what's different about the snowden leaks. in contrast to what bradley no child chelsea manning has done for the information revolution and wiki leaks which are very important up until now and still are but what he has done is he is changing the minds of americans about the importance of their privacy he has taken the issue of privacy government surveillance and transparency and brought it to the kitchen table now americans are seeing what it's like feeling what it's like to be spied upon by the government and i think of the poll numbers differentiate i think we're seeing americans a lot more concerned about what the government is doing up until now you know they took what wiki leaks and bradley manning and brought to us. somewhat with a grain of salt they saw the iraq war logs and the afghan afghanistan war logs and
11:33 am
they said you know the wars are over now we're finding there's that the government's been spying on our phone records our e-mail our social media browsing and they're saying this is a little bit more personal personal and it's making me uncomfortable in washington and also what's your favorite story of this year what moved you what do you think changed the world. two stories that i think have been incredibly important this year have been malala yousafzai and the delhi rape victim the both of those women were actually attacked in two thousand and twelve their stories continue to gain traction this year malala addressed the u.n. published a book the early rapists were convicted and i think that these cases have drawn attention to violence against women and girls and started to really change the conversation more women are speaking out starting to reclaim the word feminism and stopping their long silence on some continuing inequities i think that this conversation is finally changing in tone and hopefully is the beginning of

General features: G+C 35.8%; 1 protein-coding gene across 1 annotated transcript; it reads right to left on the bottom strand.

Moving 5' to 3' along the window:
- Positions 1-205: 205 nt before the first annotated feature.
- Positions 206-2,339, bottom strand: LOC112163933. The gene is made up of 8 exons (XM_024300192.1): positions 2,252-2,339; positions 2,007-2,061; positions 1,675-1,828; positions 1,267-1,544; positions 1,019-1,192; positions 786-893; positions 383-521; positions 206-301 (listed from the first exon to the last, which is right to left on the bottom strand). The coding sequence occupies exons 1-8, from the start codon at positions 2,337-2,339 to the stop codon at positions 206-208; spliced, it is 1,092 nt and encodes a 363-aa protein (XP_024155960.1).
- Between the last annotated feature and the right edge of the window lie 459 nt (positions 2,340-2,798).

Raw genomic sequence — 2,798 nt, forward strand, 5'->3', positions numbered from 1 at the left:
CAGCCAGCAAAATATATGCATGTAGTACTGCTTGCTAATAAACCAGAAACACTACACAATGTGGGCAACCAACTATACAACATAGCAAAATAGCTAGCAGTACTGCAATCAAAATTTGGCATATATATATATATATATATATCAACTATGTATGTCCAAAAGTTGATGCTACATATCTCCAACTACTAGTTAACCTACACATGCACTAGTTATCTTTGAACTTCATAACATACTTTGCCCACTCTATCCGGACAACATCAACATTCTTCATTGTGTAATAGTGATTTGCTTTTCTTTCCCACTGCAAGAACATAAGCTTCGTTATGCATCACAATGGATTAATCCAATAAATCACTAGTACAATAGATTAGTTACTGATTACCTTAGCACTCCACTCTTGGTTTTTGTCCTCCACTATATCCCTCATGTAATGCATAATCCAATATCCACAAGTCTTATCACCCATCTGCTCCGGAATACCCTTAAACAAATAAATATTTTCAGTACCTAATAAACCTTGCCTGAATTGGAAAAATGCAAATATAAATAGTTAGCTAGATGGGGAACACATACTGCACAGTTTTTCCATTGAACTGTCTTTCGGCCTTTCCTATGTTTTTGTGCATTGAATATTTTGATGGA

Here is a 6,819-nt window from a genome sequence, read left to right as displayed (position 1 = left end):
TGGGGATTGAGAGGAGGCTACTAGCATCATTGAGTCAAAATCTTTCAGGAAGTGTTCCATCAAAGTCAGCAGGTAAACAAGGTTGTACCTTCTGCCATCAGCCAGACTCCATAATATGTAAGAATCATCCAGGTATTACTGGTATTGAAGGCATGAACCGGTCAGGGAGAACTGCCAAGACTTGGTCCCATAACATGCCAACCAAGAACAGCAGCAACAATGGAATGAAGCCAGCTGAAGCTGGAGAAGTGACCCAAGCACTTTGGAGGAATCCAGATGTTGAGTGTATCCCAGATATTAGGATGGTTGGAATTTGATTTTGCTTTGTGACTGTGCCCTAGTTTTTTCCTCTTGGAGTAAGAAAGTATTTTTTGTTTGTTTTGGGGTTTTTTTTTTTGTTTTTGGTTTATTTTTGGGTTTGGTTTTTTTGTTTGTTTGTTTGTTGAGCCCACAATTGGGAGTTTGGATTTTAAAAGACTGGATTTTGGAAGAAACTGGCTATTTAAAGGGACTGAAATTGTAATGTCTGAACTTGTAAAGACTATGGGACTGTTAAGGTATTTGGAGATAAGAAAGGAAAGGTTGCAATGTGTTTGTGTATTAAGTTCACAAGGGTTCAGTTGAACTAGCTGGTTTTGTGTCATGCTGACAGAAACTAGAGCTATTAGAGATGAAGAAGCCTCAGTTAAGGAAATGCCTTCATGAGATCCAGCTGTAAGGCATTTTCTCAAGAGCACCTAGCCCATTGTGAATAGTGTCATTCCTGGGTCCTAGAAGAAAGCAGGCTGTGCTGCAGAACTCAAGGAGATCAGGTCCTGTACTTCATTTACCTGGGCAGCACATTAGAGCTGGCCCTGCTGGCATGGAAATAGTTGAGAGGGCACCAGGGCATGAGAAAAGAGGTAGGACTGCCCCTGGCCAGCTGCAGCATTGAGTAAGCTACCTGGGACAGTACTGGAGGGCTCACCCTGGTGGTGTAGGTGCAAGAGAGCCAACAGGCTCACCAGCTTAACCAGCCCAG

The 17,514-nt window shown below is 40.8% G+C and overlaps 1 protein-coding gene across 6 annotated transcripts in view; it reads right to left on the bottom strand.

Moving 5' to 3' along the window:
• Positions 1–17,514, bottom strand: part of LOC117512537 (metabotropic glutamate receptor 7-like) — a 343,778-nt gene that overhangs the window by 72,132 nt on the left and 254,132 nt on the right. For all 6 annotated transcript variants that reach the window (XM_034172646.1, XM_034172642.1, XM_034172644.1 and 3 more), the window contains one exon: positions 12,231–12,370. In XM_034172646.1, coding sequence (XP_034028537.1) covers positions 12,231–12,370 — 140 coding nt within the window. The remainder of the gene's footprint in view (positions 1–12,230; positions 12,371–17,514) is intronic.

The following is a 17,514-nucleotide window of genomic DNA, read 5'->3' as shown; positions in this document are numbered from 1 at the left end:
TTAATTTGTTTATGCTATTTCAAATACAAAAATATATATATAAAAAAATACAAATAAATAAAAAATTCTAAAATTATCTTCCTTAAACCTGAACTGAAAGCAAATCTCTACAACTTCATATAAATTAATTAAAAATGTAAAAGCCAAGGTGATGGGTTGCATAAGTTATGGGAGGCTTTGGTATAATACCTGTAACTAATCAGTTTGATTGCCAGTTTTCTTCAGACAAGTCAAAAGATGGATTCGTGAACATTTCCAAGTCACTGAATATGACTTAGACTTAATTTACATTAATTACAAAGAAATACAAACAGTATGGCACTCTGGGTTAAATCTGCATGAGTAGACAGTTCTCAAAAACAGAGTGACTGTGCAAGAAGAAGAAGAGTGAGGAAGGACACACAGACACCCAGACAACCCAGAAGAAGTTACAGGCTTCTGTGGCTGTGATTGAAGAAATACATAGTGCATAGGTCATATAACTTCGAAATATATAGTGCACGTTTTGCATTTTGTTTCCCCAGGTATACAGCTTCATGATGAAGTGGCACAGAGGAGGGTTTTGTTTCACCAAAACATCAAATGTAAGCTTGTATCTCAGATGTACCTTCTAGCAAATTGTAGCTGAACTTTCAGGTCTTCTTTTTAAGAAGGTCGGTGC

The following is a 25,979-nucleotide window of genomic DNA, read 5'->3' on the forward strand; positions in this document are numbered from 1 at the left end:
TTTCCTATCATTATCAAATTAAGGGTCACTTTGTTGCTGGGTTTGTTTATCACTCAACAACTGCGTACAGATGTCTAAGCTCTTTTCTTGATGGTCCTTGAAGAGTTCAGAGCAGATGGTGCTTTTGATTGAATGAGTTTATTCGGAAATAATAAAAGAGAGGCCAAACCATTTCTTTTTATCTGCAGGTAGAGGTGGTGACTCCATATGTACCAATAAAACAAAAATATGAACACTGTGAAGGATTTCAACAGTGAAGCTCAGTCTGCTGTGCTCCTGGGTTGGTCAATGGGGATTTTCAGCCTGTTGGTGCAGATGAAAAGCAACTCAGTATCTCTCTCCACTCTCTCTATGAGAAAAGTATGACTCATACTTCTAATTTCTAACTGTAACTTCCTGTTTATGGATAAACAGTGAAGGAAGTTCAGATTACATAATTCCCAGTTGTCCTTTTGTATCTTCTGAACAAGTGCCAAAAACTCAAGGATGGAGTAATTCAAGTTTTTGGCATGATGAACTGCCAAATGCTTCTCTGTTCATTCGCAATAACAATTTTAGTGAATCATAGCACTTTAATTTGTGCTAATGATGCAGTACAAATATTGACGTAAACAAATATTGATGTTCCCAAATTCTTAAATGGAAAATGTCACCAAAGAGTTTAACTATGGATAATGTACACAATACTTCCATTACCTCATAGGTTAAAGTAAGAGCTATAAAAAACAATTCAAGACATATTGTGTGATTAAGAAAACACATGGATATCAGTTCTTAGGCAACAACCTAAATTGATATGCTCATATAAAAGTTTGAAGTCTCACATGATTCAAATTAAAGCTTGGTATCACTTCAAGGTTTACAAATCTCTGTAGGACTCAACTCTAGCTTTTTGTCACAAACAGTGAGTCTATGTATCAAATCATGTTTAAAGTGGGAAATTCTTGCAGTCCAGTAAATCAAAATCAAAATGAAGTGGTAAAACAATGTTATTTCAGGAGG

11:34 am
a fourth wave of feminism ok that's very interesting that if i go to you in washington what was the story that moved you the most this year i was very excited this year to see the american people finally coming out and say they didn't want to get involved in more wars we saw across the ideological spectrum when president obama wanted to take us into the war in syria the american people spontaneously rising up and saying no way and we see the same thing around the negotiations with the run there are forces in the united states that are pushing for us to get involved militarily or support israel in a military attack on iran and instead we have the american people saying no we want to go she ations so this is a sigh of relief after twelve years. americans giving a lot of support for military interventions killing i agree very. much to my delight because i've always been very depressed about the mainstream media that